Remember, these are as much about infrastructure as it is about benefiting consumers. For example, it’s the long-term funding insurance companies provide that contributes to paying for infrastructure development.

    Overall, as of 2005, India had received $45 billion in foreign direct investment, while Singapore received $186 billion, about four times as much. Of that, the U.S. invested $8 billion in India while Singapore received $48 billion, about six times as much. So there is plenty of room for growth and improvement. These investments go to improve and build the factories, roads, airports, rail and seaport systems that will pull the Indian economy ahead.

2) Second, India’s tariffs are still high compared with the rest of the world. India’s tariffs average more than 20 percent, and in some cases tariffs are more than 100 percent. Compare India’s average tariff on industrial goods of 12.5 percent to the U.S. 4 percent average.

3) Third, laws that protect patents and copyrightswill encourage Indian entrepreneurship and creativity. India’s patent law does not meet the needs of the 21 st century marketplace, and India’s copyright law does not fully meet WIPO standards. Robust intellectual property rights protections are essential to encourage the investment of foreign technology into India.

I hope I don’t undermine the upbeat mood of this lunch by reminding us of some unpleasant facts that still persist and must be addressed. An estimated 74 percent of software in India is pirated, and India is one of the world’s leading manufacturers of counterfeit pharmaceuticals. The entertainment industry in India has suffered as the result of the inability to adequately protect its movies and music. Indeed, many of the Bollywood producers I spoke with are quite keen on this issue, which gives me a sense of optimism. Indians are an endlessly innovative, entrepreneurial people, and when they invest in creative pursuits they deserve to benefit from their hard work.

There are other areas where India and the U.S. can work together to improve our economic relationship including:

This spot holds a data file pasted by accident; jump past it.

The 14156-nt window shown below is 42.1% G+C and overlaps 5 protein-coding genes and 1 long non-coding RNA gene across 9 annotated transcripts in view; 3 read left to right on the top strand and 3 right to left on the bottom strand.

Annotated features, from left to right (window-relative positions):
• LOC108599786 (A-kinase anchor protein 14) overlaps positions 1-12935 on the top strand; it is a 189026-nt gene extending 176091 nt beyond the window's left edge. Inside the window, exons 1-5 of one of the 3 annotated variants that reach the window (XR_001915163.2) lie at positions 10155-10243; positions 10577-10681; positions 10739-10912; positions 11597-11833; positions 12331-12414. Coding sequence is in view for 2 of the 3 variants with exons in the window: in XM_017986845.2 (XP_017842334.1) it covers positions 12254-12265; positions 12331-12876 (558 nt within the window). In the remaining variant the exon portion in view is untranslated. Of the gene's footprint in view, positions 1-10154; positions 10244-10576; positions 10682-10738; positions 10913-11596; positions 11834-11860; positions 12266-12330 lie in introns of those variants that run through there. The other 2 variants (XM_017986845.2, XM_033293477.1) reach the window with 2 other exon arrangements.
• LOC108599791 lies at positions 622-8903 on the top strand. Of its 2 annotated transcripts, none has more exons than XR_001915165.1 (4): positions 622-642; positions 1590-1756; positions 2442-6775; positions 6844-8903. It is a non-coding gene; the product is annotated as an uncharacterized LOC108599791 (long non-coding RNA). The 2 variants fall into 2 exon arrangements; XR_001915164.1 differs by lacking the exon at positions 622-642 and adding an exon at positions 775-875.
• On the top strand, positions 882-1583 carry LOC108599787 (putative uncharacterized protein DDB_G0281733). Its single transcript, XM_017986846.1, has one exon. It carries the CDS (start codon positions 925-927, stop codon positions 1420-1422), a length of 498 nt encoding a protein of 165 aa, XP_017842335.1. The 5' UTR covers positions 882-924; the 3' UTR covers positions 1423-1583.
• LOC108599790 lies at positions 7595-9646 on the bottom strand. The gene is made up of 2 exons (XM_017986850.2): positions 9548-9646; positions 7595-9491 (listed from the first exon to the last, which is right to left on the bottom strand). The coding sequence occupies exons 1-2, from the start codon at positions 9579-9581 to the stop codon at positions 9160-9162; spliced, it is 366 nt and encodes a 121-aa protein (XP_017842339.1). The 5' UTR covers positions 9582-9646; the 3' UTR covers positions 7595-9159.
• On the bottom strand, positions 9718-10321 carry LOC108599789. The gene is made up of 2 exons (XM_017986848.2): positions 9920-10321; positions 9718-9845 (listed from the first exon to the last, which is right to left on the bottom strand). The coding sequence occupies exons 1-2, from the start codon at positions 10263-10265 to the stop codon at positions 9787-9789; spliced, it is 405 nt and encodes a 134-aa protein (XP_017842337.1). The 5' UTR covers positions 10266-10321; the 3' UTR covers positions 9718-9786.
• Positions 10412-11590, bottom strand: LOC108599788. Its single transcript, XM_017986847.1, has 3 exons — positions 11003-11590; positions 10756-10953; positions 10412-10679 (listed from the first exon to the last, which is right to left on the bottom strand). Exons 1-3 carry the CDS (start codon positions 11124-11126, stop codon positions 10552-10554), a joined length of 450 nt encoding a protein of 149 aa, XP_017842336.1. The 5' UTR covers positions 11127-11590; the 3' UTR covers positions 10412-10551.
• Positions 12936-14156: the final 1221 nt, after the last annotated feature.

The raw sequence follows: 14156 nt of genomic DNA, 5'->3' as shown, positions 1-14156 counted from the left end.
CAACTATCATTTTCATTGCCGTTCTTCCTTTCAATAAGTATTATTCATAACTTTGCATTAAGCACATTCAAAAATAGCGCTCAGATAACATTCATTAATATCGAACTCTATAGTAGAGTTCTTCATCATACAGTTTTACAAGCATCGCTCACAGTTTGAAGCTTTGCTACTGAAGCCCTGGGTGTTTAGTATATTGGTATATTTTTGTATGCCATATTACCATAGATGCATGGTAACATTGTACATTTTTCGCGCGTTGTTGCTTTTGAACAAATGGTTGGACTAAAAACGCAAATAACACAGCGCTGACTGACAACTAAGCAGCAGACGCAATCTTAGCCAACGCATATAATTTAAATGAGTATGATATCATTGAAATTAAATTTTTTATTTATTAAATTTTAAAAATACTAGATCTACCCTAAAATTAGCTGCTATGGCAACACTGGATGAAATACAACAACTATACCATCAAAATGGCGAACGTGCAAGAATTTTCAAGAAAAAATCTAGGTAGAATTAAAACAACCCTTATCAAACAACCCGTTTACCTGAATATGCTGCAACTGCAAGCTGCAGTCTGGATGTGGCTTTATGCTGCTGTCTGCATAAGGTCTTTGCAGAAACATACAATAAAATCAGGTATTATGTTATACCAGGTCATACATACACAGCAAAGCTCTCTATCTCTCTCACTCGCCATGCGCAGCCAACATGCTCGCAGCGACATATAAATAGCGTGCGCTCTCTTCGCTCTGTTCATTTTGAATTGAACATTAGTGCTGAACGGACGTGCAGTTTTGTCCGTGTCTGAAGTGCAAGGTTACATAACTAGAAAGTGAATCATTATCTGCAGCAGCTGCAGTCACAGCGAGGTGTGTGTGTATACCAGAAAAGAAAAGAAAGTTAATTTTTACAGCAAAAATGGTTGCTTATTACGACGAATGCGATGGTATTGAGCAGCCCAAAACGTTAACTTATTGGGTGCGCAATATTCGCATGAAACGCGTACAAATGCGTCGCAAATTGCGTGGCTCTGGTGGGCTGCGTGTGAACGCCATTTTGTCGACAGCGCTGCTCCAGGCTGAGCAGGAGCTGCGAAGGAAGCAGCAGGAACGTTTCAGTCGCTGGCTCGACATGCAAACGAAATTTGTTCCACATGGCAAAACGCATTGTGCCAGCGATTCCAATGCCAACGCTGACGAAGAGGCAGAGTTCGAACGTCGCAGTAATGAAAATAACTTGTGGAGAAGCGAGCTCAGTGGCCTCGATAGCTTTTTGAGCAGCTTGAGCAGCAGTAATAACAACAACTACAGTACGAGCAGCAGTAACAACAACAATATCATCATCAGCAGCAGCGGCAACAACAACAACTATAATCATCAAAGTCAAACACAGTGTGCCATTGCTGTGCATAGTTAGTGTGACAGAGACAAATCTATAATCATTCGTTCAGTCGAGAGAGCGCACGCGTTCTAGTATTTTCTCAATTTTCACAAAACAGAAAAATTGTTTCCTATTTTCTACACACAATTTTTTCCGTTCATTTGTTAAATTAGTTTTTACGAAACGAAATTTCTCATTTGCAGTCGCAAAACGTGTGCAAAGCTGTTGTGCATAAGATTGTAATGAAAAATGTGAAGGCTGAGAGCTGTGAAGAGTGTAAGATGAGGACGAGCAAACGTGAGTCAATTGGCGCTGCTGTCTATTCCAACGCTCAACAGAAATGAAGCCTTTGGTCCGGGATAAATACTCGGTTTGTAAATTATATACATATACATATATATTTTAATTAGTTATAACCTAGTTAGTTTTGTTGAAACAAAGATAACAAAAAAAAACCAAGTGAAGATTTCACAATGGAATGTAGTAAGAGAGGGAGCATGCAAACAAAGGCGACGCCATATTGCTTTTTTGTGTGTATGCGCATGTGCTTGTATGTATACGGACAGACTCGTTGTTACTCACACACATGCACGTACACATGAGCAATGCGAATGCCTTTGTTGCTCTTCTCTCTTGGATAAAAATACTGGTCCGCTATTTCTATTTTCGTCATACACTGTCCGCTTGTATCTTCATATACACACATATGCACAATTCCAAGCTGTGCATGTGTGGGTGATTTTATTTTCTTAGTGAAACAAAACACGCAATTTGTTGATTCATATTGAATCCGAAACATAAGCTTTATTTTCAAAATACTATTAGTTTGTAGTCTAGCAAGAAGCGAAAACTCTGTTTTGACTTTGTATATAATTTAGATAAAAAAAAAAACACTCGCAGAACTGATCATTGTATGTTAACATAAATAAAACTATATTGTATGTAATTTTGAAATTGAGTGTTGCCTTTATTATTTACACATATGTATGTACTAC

• Ensuring common sense postal reform to allow continued competition from express delivery companies;
  • Eliminating non-tariff barriers to trade in areas such as medical devices; and
  • Allowing open access to foreign broadcasting and cable TV.

I was able to have productive meetings with our Indian government counterparts on all of these issues during my visit to Mumbai and New Delhi. I met with Minister Nath and Secretaries Pillai and Dua from the Commerce Ministry, and with other ministries including Energy, External Affairs, Health and the Planning Commission. All of these talks took place in the spirit of friendship and generally I felt that there was far more convergence to our policy discussions than a divergence.

Every progressive policy change will help both U.S. companies and Indian companies, and, we should add, India, as a whole. That’s how it works – we all benefit from the reform process and your participation is important. Your voice must be heard, and the benefits of reform must be continuously reinforced from both outside and within Indian society.


Let me conclude with this thought. India is moving in the right direction and the energy and growth is palpable. The question in front of us, however, is this: Is India on a long-term path of reform or are we simply looking at “the Indian moment?” Will these reforms continue, or will India pull back? The Indian people and their government will answer this question.

The United States supports India’s reform efforts, and we want to see both of our economies continue to expand and continue to improve. What I would like to see is for every Indian company to have as much access to the American market as possible, and for every American company to have as much access to this market as possible.

I come back to Washington from India with a sense of optimism. I know the companies that I brought with me from the U.S. to India are serious and I have witnessed their enthusiasm and interest in doing business in India. I can say for certain that good contacts were made by our delegation, and we expect to see transactions result. The Department of Commerce will be tracking this and following up with companies that have participated in the Mission. I know that American companies have much to offer to Indian customers, and I’m pleased that we have been able to open a few doors for them.

For years, Indians have told me that they want to do business with Americans and are just waiting for the right opportunity. I told them: Your wait is over. Your opportunity is today. We are prepared to work with you, and we are ready to be your partner in a world that is getting smaller and is within reach right now. This Mission was a success on every level and I believe its dividends will be paid with an expanded economic relationship long into the future.

Thank you.